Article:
Kendall Marshall is making the most of his time at the helm for L.A. (Andrew D. Bernstein/NBAE via Getty Images)
DALLAS — All week in Reno, Nev., the D-League Showcase has provided some 200 basketball players — some former NBA first-rounders, some with legitimate NBA service time and many more who fell through the cracks — a stage to perform in front of a horde of NBA team decision-makers.
Kendall Marshall is not among them. He almost assuredly would have been as a member of the Delaware 87ers if not for an unbelievable string of injuries to all three of the Los Angeles Lakers’ point guards. On Dec. 21, the Phoenix Suns’ No. 13 pick in 2012, who was traded to Washington on Oct. 25 and waived that day, became the Lakers’ emergency plan.
“Honestly,” Marshall told NBA.com Tuesday night, “I’m just thankful for the situation I’m in. I’m trying to make the most of it, trying to get better and find a way to help this team.”
Instead of playing his heart out during this five-day stretch in northwest Nevada on a shoestring D-League salary of about $25,000, Marshall is auditioning nightly — strange to say of a lottery pick one year removed, but altogether true — in front of league executives on the biggest stage. And as of Tuesday he’s doing so on a fully guaranteed contract for the remainder of the season at about a half-million dollars.
Still, it guarantees nothing beyond a few more weeks, perhaps more, of genuine playing time for the former North Carolina Tar Heel, a heady although not overly athletic, smooth-passing point guard aptly nicknamed “Butter.” Soon Steve Blake will return from an elbow injury. Jordan Farmar will come back from a hamstring injury. Steve Nash is targeting a February return.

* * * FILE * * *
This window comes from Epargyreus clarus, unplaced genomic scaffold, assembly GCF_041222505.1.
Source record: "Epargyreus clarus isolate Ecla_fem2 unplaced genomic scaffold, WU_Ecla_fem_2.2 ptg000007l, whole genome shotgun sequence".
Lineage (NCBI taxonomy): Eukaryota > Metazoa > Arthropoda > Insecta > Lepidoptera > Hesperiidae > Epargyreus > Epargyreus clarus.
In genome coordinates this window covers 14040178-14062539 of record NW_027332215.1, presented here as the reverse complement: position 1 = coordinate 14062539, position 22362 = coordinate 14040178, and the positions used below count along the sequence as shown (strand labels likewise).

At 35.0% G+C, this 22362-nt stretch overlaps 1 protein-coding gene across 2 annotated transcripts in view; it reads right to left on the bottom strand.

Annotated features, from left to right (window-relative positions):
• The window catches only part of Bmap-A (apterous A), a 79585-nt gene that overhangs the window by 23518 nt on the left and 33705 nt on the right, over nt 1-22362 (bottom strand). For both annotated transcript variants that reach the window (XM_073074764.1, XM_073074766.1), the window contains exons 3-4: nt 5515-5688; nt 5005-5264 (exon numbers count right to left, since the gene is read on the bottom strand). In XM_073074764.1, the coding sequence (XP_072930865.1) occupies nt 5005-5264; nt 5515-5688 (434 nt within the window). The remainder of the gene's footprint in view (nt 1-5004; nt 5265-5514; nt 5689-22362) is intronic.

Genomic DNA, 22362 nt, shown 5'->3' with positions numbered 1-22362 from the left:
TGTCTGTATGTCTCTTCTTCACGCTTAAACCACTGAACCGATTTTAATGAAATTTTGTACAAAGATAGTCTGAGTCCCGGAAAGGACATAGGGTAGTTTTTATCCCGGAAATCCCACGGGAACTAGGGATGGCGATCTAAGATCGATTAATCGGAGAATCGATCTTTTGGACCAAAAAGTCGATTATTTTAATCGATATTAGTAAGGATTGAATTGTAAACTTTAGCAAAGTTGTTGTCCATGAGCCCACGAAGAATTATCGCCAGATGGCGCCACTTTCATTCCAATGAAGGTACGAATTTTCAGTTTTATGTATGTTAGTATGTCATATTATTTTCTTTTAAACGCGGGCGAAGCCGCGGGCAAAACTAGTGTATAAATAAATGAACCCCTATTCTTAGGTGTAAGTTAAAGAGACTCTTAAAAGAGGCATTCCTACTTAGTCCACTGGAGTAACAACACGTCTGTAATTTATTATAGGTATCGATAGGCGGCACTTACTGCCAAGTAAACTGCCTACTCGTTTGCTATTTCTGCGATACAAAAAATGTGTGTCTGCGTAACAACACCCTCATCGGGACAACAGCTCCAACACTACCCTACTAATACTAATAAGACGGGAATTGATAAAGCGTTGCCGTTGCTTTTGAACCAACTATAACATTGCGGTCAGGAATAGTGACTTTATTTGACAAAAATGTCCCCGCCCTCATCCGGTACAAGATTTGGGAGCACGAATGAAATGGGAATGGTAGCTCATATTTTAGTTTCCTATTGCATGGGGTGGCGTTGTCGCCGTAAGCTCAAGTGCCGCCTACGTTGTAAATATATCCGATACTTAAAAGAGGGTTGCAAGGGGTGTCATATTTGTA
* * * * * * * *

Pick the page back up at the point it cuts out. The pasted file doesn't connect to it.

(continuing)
For Marshall, the time is now. In his first two starts, the 6-foot-4 southpaw unleashed flashbacks to Linsanity with a combined 32 assists and 29 points. In eight games, including starting the last four after point-guard fill-in Xavier Henry went down with his own knee injury, Marshall has 56 dimes. A quick study in coach Mike D’Antoni‘s point-guard friendly offense, Marshall is averaging 9.1 ppg, 7.0 apg and 3.0 turnovers. Before a brutal 2-for-13 (1-for-6 on 3-pointers) shooting night in Wednesday’s loss at Houston, L.A.’s ninth in 10 games, he had shot better than 56 percent overall and made half of his 22 3-point attempts.
Considering he jumped head-first into a bare-bones Lakers lineup, Marshall’s performances have ranged from impressive to steady, and have, at the least, provided the Lakers’ offense with structure and some rhythm. He had managed to keep his turnovers down until the last two games with six in each, but some of that falls on teammates unable or unprepared to handle his thread-the-needle passes through traffic.
His best game remains his first as a starter on Jan. 3 when he outplayed rookie and No. 9 pick Trey Burke, scoring 20 points on 8-for-12 shooting, with 15 assists and six rebounds to beat Utah and snap the Lakers’ six-game skid.
And think about this: Marshall has gone from averaging 14.6 mpg in just 48 games as a rookie last season with Phoenix to playing 37.6 mpg in seven games with Delaware to now having logged more than 38 minutes in three of his four starts with the Lakers.